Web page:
The display of a new friendship between the leaders of North and South Korea is being taken with mixed feelings by the world. The coming together of North Korean leader Kim Jong Un and South Korean President Moon Jae-In on Friday towards the handshake of peace was viewed all over the globe. Both men came and crossed the raised slab that demarcated the border where North Korea began from where the floor looks sandy, while South Korea from where the floor was covered with gravel. The reason why people harbor suspicions is that this is certainly not the first time that an attempt at peace has been tried in the region. Several attempts have been made that were stalled due to the long standing differences between both nations that are not only divided on the basis of ideology, but due to their economic standing and international relations and leanings. Each side wants to reunify, but the North wants a united communist while the South wants a free capitalist government. The current attempt at peace between the two countries show a divergence from previous attempts as they have agreed up on many controversial issues. Both countries want to decide their future without the United States or China imposing it on them. The problem is that the two super powers would have to participate in any peace negotiation between North and South, and oversee a complicated and long process that could end up with a U.S. withdrawal from the Korean Peninsula. While many American presidents have expressed a desire to bring home the 28,000 U.S. troops stationed in South Korea, for Trump it may be politically difficult to accept a leader like Kim. In terms of humanitarian issues, both nations agreed that families that were separated by the Korean War should be reunified. When the Korean War broke out, tens of thousands of North Koreans fled to the South, and left family members in North Korea. The issue of family reunification has lingered since the 1953 Korean War Armistice Agreement that ended the fighting but not the war. Several family reunification events have occurred in the past years. In order to promote balanced economic growth and co-prosperity of the Koreans, there’s a strong need to adopt practical steps towards the connections and modernization of the railways and roads on the eastern transportation corridor. This represents good will on both sides to promote joint infrastructure projects for economic development. Also, both South and North Korea agreed to completely cease all hostile acts against each other in every domain, including land, air and sea. The South Koreans would want the North to refrain from missile and nuclear tests, which Kim has already suspended i.e., a complete denuclearization, assuring a nuclear free Korean Peninsula. South and North Korea confirmed the common goal of realizing, through complete denuclearization, a nuclear-free Korean Peninsula.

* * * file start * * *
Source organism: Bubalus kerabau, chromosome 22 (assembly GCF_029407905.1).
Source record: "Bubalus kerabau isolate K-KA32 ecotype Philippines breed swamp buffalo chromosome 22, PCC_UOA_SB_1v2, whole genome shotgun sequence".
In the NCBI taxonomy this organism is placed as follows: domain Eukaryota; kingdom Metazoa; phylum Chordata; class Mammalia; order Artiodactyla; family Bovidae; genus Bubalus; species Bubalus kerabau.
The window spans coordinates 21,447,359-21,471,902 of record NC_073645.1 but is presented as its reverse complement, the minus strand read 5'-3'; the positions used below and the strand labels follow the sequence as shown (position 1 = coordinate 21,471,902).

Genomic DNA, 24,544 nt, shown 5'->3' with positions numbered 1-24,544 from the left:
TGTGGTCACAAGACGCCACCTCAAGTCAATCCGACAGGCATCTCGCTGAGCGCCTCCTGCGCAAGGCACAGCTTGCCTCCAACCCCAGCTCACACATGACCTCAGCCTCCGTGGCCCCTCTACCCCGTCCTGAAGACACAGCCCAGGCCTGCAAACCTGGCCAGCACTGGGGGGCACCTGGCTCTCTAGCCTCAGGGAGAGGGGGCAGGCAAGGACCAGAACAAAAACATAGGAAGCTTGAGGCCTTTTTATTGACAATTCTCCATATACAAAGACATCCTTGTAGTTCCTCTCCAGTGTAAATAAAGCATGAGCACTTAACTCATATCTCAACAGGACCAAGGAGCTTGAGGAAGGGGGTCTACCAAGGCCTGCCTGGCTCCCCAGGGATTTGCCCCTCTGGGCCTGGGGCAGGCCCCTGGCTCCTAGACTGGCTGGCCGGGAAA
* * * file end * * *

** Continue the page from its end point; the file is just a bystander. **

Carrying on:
With these key agendas being on the table, there is great hope that things may be taking a positive turn for the Koreans, both South and North. Despite the fact that analysts are terming them as non-beneficiaries of a unification, but at the end of the day, it is the Korean nation at large that stand to benefit from a permanent truce.